Friday, October 24, 2008

The ever-expanding acronym LGBT/LGBTQ/LGBTQQIAA is a manifestation of the impossibility of discretizing the many dimensional continuum of human sexuality. In its longest forms, it is certainly cumbersome, but in its shorter forms it is certainly very recognizable as something more inclusive than "gay": We do not all need to be boxed together, but sometimes we do need a rallying cry to be free. However much one dislikes the acronym, one can hardly envisage setting up an LGBT group that did not have some combination and permutation of the people it was supposed to include.

It is also, however a statement inseperable from its history and within that aesthetic is unsurprising that it has grown. It has grown because many people over time have disagreed with the status quo, and have been disheartened by remaining prejudices within LGBT society: race, class, age, mysogyny, prejudice against transgender people etc. The growth of the acronym is a reflection of its users understanding of these prejudices and a consequential affirmation of inclusivity. It would be churlish and counterproductive to condemn people for attempting to be inclusive! Labels such as "politically correct" denigrate the utterly laudible actions of those who are sufficiently analytical to try to care about the way they talk.

Nonetheless, those who do perpetually extend the acronym are misguided: there will never be a satisfactory acronym or label that describes the sexuality of everyone since any label that affirms who it includes must do so by omitting those who it excludes. We can rid ourselves of the question of who to include by understanding the fundamental principle at stake: that discrimination for any irrelevant reason whatsoever is unjustifiable. I would contend that the labels we choose ought to communicate this truth as fully as possible. Metaphors like "Spectrum", liberating statements like "Out" are far better than boxes like "LGBTQQIAAS".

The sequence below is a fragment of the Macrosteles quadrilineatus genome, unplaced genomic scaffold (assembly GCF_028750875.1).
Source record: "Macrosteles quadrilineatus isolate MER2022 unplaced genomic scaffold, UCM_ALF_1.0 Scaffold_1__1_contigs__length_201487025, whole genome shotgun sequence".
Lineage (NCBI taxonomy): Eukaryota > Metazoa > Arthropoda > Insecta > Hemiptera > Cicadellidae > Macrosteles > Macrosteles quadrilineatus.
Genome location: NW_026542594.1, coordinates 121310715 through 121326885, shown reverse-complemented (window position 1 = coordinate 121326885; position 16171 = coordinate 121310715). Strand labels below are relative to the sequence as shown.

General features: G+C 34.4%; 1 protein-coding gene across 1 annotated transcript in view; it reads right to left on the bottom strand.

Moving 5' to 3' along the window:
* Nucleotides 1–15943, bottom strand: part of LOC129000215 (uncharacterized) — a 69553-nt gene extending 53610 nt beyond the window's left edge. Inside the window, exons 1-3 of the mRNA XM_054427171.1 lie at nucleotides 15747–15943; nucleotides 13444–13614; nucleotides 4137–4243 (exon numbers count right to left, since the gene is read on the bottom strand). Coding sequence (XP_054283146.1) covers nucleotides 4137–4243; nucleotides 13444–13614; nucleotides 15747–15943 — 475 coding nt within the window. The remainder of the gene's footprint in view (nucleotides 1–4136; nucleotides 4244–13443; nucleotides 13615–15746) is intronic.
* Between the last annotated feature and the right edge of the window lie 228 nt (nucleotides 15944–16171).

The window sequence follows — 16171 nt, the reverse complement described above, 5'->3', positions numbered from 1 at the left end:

Sunday, October 12, 2008

In an ideal world....

I've heard this phrase a great deal recently. "In an ideal world.." in my experience is a phrase all too often used to dismiss perfectly sensible and practical solutions for society's ills and to subsequently propose whatever ill-conceived compromise the speaker has in mind. When we're spending a budget, there may not be a solution that satisfies all the constraints, and then of course a debate has to take place to prioritize those constraints.

But the quality of debate is NOT a constrained quantity: we can debate at as high or low level as we like! And that means we should keep in mind ideals at all times. Deconstruction of "truth", "deception" and "religion" may make pleasant poetry, but in politics there are real effects and real consequences that cannot be excised by application of inverted commas. Rather than form an opinion and then cherry-pick evidence that appears to support it, one should look for evidence and then form an opinion. Not idealistic at all, this is a strategy that seems to me to be quite mundane.